A statue depicting the famous photograph of a sailor kissing a woman in Times Square to celebrate the end of World War II was found vandalised with graffiti reading #MeToo. The #MeToo movement rose out of allegations of sexual harassment and violence.

The incident came a day after the sailor, George Mendonsa, died.

The statue called the “Unconditional Surrender” is located in Sarasota, Florida. The state police announced on Tuesday that they were searching for the unidentified vandals and have removed the graffiti.

Mendonsa who was a sailor in the US navy was photographed kissing Greta Zimmer Friedman, who was wearing a nurse’s uniform, on August 14, 1945, the day Japan surrendered. The photograph was captured by Alfred Eisenstadt and later published in Life magazine. It became one of the most famous images of the 20th century.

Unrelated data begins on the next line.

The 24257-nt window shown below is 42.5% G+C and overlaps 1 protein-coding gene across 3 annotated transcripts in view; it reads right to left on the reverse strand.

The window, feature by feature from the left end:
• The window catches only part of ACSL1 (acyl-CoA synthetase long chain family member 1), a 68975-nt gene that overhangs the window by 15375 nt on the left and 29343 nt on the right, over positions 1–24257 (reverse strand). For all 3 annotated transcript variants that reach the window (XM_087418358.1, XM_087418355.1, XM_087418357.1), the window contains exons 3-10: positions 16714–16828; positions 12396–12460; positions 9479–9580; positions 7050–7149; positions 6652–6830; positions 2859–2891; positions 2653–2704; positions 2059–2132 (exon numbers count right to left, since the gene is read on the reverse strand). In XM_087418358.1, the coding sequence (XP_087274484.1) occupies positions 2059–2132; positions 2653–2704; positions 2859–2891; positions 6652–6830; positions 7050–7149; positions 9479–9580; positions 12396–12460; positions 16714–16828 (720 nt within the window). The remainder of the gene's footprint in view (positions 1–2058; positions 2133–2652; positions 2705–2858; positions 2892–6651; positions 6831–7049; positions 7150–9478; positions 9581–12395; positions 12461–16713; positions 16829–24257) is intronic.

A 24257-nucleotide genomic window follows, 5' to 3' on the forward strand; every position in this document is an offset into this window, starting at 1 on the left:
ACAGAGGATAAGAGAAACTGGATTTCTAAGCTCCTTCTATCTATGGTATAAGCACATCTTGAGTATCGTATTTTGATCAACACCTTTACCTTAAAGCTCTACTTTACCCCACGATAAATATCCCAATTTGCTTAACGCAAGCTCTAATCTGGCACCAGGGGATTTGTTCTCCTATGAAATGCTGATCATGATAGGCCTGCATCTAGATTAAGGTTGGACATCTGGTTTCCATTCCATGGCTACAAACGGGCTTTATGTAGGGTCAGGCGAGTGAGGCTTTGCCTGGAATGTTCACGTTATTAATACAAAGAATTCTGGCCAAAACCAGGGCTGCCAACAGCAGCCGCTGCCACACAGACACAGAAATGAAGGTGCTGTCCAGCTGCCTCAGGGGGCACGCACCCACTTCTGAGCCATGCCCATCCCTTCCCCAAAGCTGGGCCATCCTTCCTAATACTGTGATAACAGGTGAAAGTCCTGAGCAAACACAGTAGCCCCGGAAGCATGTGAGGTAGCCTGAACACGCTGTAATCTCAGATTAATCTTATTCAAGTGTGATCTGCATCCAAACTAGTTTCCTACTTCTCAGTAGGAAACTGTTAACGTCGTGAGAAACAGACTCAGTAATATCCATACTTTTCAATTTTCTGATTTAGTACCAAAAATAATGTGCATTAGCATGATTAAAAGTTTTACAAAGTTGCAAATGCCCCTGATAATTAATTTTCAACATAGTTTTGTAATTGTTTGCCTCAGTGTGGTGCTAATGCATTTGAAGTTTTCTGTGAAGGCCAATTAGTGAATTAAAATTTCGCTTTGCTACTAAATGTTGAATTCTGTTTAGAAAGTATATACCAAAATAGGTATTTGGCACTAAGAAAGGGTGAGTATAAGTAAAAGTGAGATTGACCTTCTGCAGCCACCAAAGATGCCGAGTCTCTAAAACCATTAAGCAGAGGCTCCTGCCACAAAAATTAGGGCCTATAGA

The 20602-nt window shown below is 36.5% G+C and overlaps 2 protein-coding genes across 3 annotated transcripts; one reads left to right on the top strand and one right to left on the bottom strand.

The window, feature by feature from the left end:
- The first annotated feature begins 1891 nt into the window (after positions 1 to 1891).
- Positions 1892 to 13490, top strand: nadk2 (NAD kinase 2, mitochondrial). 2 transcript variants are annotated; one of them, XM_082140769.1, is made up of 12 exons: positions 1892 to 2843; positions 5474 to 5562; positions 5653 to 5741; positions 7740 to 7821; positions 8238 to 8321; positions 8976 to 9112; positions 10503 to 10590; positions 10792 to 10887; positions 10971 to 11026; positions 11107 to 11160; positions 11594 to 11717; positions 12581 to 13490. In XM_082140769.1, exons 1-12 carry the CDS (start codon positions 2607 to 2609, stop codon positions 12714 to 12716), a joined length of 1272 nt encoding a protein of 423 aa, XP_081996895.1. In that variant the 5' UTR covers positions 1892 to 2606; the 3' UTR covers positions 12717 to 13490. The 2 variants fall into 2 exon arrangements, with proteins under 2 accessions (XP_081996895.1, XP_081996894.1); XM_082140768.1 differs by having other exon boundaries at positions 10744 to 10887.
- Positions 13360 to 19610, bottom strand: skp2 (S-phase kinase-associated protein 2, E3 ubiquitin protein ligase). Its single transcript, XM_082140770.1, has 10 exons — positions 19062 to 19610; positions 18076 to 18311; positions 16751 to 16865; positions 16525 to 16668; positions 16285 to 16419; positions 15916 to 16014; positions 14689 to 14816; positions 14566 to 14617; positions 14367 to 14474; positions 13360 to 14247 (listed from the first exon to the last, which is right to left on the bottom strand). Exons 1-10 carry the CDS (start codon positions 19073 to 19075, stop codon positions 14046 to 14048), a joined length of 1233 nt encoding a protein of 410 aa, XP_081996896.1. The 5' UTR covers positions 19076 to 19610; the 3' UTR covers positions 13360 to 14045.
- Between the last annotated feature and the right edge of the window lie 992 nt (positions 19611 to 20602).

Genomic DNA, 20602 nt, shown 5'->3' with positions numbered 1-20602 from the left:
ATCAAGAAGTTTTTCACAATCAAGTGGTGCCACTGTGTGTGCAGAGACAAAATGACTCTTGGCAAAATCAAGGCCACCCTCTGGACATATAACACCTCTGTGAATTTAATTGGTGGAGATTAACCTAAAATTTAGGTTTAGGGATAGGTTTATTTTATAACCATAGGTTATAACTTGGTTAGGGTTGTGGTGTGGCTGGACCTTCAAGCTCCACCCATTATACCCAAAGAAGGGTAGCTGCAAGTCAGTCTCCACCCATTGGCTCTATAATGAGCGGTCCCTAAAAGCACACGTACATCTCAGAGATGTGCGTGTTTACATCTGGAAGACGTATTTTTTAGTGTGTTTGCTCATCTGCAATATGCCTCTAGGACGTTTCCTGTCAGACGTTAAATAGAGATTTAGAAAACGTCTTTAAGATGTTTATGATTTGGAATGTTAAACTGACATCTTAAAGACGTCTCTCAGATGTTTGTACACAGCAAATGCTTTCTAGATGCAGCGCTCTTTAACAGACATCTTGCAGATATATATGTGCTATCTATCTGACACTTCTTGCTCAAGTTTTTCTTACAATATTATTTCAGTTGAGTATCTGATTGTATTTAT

Friedman, who died in 2016 at the age of 92, told an interviewer in 2005 that it was not a consensual kiss. “The guy just came over and kissed or grabbed,” she had said. “It wasn’t much of a kiss,” she had recalled, according to BBC. “It was just somebody celebrating. It wasn’t a romantic event.”

Mendonsa in 2012 told CBS News: “It was the moment. You come back from the Pacific and finally, the war ends. The excitement of the war being over, plus I had a few drinks. So when I saw the nurse, I grabbed her and I kissed her.”

In 2014, an article in Time magazine said many people viewed the photo “as little more than the documentation of a very public sexual assault, and not something to be celebrated”.